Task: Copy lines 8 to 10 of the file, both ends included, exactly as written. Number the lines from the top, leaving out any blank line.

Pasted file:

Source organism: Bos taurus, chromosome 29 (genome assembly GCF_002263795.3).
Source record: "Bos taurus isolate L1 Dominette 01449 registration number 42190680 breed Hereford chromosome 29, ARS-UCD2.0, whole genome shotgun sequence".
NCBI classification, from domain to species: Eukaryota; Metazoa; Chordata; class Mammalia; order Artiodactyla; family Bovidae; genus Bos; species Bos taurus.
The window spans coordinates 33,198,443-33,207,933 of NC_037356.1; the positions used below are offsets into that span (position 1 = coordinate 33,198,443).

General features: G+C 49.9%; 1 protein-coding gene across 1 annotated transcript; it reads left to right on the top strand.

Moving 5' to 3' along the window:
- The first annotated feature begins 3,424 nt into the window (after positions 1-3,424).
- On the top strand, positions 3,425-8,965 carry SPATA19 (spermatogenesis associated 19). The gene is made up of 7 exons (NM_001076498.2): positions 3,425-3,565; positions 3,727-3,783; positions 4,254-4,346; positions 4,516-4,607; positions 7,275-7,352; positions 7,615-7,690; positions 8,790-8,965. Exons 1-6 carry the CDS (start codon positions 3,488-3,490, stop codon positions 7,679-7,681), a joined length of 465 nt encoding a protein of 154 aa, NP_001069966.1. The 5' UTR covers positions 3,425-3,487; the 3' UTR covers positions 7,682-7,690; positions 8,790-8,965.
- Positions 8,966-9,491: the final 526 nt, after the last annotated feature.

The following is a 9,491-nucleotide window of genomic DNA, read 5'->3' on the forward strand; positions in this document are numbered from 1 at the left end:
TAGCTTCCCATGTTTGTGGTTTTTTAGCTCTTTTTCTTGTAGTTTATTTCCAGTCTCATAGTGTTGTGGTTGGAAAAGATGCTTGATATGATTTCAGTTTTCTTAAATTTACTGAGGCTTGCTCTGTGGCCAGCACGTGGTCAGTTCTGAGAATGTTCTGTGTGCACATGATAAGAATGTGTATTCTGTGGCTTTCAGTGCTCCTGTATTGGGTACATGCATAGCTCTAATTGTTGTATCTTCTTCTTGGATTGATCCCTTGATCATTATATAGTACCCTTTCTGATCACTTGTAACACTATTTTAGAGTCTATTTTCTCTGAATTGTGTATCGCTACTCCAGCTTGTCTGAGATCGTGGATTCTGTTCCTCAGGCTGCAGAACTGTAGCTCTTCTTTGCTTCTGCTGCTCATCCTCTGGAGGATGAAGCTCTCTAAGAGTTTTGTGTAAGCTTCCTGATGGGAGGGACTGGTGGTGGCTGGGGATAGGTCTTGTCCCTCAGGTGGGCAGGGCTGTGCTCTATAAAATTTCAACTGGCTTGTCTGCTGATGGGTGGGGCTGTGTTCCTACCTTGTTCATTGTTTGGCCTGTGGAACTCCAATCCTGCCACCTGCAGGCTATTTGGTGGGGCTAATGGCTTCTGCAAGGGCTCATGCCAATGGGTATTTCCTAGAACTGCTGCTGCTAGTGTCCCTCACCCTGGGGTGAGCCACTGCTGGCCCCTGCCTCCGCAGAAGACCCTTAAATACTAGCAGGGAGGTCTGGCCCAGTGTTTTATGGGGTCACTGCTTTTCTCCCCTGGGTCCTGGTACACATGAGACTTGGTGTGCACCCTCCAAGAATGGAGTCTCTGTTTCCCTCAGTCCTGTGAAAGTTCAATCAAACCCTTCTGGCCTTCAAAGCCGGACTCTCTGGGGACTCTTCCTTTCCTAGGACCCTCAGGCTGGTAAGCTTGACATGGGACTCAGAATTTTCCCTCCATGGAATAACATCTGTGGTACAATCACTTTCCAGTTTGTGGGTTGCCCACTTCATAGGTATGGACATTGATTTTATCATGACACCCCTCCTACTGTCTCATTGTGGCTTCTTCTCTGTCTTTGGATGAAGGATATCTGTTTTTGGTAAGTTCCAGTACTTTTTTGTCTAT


- On the top strand, positions 3,425-8,965 carry SPATA19 (spermatogenesis associated 19). The gene is made up of 7 exons (NM_001076498.2): positions 3,425-3,565; positions 3,727-3,783; positions 4,254-4,346; positions 4,516-4,607; positions 7,275-7,352; positions 7,615-7,690; positions 8,790-8,965. Exons 1-6 carry the CDS (start codon positions 3,488-3,490, stop codon positions 7,679-7,681), a joined length of 465 nt encoding a protein of 154 aa, NP_001069966.1. The 5' UTR covers positions 3,425-3,487; the 3' UTR covers positions 7,682-7,690; positions 8,790-8,965.
- Positions 8,966-9,491: the final 526 nt, after the last annotated feature.

The following is a 9,491-nucleotide window of genomic DNA, read 5'->3' on the forward strand; positions in this document are numbered from 1 at the left end: